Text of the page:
I do try to be adaptable. I don’t automatically consider different to be bad, but after a year of dealing with it, I feel more strongly than ever that the track source/targeting/selection system is awful. I am always interested in hearing how other editors work though. Could you give an example of a situation in which it’s “so much better,” as you said?
You definitely are not the only one who feels this way. I agree with you. Source/Target patching could be simplified. Please make sure you make that feature request.
Adobe Production Premium for the Mac and PC should not be sold separately.
Could you be more specific? My feeling is that you look into the Creative Cloud. You can install on 2 systems: forums.adobe.com/message/4589747
To set a marking inside a clip, you should simply be able to select (to highlight) the clip, and press “m” — Such as in FCP. Instead, you have to double click the clip and set the marker in the source window.
That one drives me crazy. Thank you for adding.
You can add that as a keyboard shortcut. In the Keyboard Shortcuts dialog box, search for “Clip Marker.” Check it out! Thanks.
что я хотел бы видеть в версии 6.5 –
1.на рабочем столе в аудио иметь кнопку отображения в виде моно и стерео
2. иметь кнопку переключения настройки рабочего стола в двухдорожечное отображение видео 1 в виде 1а и 1 б
3. иметь возможность при перемещении видео на иную дорожку автоматически с ней на иную дорожку должно переходить и аудио
4. иметь кнопку на рабочем столе плавного перетекания аудио
Все эти функции работают в версии 6.5 для дв – хочу чтоб работало и для высокой четкости
I’d like to see in version 6.5 –
1.On the desktop to have a button in the audio display in the form of mono and stereo
2. have a button switch desktop settings in a two-track video display 1 as 1a and 1b
3. can you move to a different video track automatically with it on a different track must pass and audio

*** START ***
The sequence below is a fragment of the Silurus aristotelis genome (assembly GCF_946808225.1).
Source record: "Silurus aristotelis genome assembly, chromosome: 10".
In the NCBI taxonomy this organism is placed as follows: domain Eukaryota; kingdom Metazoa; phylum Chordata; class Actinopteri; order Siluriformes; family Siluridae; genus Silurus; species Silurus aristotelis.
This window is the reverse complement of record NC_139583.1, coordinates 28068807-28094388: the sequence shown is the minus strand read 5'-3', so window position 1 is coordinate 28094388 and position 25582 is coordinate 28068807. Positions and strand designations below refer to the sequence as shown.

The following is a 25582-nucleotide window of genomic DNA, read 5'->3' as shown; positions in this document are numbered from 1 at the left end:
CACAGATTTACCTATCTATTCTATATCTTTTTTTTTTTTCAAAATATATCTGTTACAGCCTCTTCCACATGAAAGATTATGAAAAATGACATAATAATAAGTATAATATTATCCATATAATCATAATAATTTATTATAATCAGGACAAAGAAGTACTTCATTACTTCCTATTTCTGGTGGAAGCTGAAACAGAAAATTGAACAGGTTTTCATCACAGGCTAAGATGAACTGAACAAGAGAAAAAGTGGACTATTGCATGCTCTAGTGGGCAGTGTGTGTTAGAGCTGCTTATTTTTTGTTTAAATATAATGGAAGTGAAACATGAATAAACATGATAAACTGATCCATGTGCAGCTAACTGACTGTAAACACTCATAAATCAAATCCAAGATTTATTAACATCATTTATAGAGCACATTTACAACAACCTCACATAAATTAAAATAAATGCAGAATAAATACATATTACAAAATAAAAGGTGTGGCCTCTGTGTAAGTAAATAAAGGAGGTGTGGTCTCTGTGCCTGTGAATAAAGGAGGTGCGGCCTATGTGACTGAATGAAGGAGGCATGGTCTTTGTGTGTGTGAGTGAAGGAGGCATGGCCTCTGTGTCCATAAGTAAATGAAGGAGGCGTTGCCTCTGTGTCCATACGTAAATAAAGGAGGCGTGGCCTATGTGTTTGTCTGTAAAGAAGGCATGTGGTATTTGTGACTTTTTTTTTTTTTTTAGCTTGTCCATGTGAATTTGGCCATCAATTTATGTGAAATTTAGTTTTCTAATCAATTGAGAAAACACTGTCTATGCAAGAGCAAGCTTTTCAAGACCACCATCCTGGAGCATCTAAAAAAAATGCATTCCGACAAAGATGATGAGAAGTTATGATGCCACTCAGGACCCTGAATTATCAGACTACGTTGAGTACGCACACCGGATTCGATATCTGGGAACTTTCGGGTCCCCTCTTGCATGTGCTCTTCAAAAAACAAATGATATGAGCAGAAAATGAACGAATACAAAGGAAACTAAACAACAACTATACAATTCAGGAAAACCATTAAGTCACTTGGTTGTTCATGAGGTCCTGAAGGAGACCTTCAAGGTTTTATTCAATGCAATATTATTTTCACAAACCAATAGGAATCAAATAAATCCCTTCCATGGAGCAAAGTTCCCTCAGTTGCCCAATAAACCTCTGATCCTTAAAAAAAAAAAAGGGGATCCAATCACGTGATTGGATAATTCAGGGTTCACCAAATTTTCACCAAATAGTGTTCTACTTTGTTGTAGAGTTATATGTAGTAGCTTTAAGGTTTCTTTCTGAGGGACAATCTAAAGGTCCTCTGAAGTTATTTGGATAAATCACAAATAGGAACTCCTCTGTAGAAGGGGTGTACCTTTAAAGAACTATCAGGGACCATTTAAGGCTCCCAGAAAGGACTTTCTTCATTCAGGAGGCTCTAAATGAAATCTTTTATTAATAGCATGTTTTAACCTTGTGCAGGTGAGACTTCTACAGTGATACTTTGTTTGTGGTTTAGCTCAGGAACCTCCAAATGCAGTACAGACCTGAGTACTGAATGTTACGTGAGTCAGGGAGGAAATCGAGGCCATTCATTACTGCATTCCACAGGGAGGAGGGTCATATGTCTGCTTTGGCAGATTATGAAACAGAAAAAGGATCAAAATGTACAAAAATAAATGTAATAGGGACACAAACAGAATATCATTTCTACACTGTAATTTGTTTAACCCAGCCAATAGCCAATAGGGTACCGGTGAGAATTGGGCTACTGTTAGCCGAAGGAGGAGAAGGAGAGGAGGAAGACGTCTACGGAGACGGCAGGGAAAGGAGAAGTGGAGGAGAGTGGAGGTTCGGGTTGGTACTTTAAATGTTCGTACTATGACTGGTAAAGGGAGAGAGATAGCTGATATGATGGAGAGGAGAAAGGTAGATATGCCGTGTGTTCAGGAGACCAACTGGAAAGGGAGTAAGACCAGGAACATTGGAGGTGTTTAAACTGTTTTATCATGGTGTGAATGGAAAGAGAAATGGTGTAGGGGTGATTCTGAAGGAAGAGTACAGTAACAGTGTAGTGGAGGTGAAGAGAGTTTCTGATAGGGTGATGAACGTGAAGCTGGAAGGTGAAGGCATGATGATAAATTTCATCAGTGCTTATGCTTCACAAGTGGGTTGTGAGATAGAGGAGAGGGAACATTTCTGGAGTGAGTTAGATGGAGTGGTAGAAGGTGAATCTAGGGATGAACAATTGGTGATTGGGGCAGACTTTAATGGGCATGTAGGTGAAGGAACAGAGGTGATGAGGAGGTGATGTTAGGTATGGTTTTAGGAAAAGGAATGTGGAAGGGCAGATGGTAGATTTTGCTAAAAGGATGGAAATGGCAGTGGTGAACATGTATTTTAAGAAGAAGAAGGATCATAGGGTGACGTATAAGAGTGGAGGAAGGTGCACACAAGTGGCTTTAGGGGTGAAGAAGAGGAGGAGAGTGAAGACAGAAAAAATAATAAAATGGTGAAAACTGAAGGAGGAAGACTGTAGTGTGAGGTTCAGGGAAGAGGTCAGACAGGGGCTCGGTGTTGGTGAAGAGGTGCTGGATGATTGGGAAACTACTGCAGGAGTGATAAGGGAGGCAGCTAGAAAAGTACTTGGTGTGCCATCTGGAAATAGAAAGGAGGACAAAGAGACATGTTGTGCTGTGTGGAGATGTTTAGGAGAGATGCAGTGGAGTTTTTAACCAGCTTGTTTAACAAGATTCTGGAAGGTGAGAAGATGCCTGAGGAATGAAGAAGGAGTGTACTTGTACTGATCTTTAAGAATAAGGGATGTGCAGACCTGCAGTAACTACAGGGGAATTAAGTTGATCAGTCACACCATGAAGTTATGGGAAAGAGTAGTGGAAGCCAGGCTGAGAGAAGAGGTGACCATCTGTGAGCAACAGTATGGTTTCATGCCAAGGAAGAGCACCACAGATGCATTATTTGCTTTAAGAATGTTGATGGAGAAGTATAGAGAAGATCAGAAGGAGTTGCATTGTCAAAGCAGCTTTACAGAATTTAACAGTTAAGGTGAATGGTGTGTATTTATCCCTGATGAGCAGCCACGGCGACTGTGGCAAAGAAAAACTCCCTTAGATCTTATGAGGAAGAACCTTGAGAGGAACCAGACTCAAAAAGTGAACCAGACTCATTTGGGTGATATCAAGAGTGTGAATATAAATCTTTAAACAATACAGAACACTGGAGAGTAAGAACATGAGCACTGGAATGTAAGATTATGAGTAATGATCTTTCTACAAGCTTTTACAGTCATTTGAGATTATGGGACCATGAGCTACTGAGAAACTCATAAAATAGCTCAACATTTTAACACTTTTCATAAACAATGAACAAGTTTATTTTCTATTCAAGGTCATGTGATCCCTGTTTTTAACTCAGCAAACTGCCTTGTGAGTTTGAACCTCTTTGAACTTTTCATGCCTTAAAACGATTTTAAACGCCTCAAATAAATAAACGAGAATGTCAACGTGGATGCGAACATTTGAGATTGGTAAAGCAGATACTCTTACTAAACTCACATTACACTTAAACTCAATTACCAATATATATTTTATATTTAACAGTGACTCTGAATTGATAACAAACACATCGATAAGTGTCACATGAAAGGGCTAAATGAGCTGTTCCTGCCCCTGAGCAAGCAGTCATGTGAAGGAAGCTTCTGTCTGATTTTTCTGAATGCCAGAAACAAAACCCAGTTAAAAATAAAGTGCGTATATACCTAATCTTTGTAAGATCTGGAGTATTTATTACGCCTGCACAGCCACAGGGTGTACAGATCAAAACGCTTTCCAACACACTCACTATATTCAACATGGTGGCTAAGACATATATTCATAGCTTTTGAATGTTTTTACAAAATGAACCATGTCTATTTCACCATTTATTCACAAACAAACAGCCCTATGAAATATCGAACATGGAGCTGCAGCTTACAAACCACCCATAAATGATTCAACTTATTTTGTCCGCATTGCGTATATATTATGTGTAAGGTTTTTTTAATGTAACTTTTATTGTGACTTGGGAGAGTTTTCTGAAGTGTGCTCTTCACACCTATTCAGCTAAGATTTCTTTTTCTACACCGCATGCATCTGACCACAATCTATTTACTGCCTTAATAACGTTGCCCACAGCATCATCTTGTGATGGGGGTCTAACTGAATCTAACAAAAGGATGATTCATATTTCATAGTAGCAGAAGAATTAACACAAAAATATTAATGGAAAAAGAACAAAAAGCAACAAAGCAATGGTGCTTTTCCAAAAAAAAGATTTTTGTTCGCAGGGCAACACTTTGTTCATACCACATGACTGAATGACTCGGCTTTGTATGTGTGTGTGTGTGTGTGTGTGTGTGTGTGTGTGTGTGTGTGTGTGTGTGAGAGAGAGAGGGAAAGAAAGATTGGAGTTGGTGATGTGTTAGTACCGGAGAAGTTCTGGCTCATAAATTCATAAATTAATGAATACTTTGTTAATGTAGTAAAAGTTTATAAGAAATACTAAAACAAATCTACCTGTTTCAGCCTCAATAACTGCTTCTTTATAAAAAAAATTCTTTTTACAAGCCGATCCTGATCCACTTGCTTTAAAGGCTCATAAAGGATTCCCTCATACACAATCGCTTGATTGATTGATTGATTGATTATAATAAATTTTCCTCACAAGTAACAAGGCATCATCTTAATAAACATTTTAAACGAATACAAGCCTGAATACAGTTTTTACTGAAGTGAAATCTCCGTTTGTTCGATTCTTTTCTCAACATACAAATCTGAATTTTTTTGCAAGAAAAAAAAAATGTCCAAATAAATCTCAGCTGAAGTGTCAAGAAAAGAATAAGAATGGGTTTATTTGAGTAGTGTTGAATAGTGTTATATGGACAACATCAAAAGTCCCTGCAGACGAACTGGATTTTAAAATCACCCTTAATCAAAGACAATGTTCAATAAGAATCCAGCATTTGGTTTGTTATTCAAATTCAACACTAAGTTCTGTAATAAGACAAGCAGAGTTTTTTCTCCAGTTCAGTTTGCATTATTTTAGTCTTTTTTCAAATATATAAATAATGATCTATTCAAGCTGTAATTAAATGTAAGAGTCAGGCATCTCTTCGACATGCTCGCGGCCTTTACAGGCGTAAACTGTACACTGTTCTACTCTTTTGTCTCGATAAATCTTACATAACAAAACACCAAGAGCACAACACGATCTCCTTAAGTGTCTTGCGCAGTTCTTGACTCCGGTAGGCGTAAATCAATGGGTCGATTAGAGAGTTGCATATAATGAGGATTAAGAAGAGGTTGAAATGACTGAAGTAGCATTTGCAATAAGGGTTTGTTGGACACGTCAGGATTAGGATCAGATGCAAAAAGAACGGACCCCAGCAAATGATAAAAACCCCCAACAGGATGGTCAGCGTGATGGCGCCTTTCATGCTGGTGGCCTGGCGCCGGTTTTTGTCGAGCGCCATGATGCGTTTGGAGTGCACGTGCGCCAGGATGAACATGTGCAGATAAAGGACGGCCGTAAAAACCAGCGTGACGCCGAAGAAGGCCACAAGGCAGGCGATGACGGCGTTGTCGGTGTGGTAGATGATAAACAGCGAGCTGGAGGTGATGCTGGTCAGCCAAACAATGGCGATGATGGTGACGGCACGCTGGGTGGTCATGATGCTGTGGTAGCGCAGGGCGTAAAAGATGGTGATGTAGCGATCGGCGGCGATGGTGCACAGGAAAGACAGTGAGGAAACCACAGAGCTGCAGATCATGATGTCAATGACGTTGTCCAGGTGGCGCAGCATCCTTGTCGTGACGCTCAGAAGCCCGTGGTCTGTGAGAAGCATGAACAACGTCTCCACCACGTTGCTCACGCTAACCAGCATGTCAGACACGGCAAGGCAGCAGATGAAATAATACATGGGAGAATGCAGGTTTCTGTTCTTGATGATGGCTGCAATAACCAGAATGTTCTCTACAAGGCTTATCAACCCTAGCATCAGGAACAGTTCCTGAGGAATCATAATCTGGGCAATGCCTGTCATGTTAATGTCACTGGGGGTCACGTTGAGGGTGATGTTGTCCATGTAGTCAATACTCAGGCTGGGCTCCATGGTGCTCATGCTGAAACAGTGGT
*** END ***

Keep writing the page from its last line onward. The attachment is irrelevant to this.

4. have a button on the desktop audio smooth transition
All of these features work in version 6.5 for LW – I want to work and for high definition
что еще хочу иметь в новой версии – сохранение 100% качества первоисточника при выводе результата работы в проекте без сжатия – это относится как к HD так и AVI файлов с возможностью воспроизведения на медиаплеерах – чтоб долго не обьясняли, что AVI это контейнер и сохраненное видео не поддерживается при воспроизведении медиаплеером
that still want to be in the new version – to save 100% of the original source quality when displaying work in the project without compression – this applies to both HD and AVI files with support for playback on media players – so long explains that AVI is a container and stored video is not supported when playing media player
It sounds like these are all feature requests. Feel fee to make them here: http://www.adobe.com/go/wish
Wait to Upgrade, trust me…
1.) CS6 Project Manager is FATALLY FLAWED. Do not try. It will corrupt your files and render your other associated projects useless. But they’re working on it.
2.) CS6 Disables 5.5 and you cannot open a project again in CS5.5 once you have worked on it in CS6
3.) Adobe no longer accepts emails regarding customer problems. It’s nice to know that those in charge at Adobe have successfully insulated themselves from the problems associated with rushing an inferior product to market to appease shareholders at the expense of it’s loyal customers.
I’m sorry you’re having trouble with the Project Manager. As to your specific issues, I can’t troubleshoot them here, but feel free to post your issue on the forums: forums.adobe.com/community/premiere/premierepro_current?view=discussions
Backwards compatibility can always be a problem, no matter which application you are working in. However, you can make a feature request to have backwards compatibility available for Premiere Pro: http://www.adobe.com/go/wish Another thing you can try is to export XML from Premiere Pro CS6, and import that into Premiere Pro CS5.5.
As long as I’ve worked at Adobe, we handle support though official channels including email, chat, and phone. I am not sure exactly what you’re referring to, but try this page: helpx.adobe.com/contact.html
You might find it easier to get problems solved on our forums, so please check them out.